Oddball Loves Penguins

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By Prakash Verapin

St Kilda’s Little Penguin colony will rejoice in the eagerly awaited Australian movie Oddball, a film by Shane Jacobson of “Red Dog” fame.

Dogs can sniff out drugs, foods or animals in airports. They can track criminals or rescue people from crumbled buildings or avalanches. In fact there seems to be no end to what Man’s Best Friend can do.

Thanks to a Warnambool chook farmer and his Maremma sheepdog named Oddball, we can now add penguin protector to this long list of accomplishments.

Allan ‘Swampy’ Marsh originally bought his four legged friend to guard his own chickens from wild foxes, then initiated the bold idea of using Oddball to protect the dwindling Penguin population in nearby Middle Island after hearing of the bird’s plight.

The penguins whose numbers were around 200 at one stage, were subjected to fox attacks because of the ease of access to the island during low tide. These numbers dropped to less than 10, until Swampy approached the local wildlife authorities with his idea of deploying Oddball on the island to safeguard the remaining feathered fledglings.

The litmus test went smoothly as the dog and penguins connected, and the foxes retreated their attacks. This paved the way for Oddball becoming a local hero and two Maremmas being trained to take on a full-time role on the island as the penguin’s minders, protecting them for 6 months of the year.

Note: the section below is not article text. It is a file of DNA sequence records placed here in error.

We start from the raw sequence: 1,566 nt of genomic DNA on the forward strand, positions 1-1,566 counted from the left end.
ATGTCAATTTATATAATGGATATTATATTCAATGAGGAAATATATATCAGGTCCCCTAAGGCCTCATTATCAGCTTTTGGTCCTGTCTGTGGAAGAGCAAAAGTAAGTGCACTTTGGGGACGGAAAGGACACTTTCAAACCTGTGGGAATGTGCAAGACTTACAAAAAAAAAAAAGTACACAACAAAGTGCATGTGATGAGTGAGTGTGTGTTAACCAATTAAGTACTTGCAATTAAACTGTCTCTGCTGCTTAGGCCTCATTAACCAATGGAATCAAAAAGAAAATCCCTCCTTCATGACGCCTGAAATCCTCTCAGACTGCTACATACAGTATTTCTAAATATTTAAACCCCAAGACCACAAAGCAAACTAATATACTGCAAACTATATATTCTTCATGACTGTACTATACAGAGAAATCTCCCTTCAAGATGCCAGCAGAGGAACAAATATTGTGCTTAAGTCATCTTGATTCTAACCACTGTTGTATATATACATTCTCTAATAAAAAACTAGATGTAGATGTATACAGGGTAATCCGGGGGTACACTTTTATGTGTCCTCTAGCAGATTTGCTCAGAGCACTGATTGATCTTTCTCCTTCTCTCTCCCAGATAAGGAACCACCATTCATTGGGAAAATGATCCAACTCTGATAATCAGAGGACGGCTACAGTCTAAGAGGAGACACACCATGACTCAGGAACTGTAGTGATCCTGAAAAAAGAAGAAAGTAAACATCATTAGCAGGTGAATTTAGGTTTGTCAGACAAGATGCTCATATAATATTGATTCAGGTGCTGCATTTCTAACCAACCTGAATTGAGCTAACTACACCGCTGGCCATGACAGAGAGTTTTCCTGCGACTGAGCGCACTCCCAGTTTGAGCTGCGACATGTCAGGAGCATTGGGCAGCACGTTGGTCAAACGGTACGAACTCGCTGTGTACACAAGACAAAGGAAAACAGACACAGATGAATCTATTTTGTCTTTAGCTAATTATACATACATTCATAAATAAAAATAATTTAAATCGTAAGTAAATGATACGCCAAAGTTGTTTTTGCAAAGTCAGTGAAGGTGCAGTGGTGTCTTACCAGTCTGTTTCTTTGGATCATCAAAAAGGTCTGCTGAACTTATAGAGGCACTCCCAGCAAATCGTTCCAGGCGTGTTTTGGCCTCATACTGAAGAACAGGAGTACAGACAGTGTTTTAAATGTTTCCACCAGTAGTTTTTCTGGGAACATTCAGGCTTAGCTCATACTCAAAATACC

Swampy and Oddball’s story has now been made into a feature film by Shane Jacobson of “Red Dog” fame, with the movie being set for release in 2015.

This may seem like an unusual role for our trusty canines to take on but it’s actually not the first time that dogs have been used for conservation efforts. There is even a non-profit organisation in the USA called Working Dogs for Conservation, which takes rescue dogs and puts them to use by helping scientists to study and save endangered species, and in some cases they even eradicate invasive species.

Although our own happy feet community in St Kilda remains relatively unharmed from vicious predators such as foxes, sharks and feral cats, they do have a whole range of man made hazards that threaten their survival. These include plastic debris, fishing lines and pollution. Unfortunately in this situation, man and his best friend aren’t able to collaborate their efforts to protect the local avifauna. That responsibility rests solely with us.

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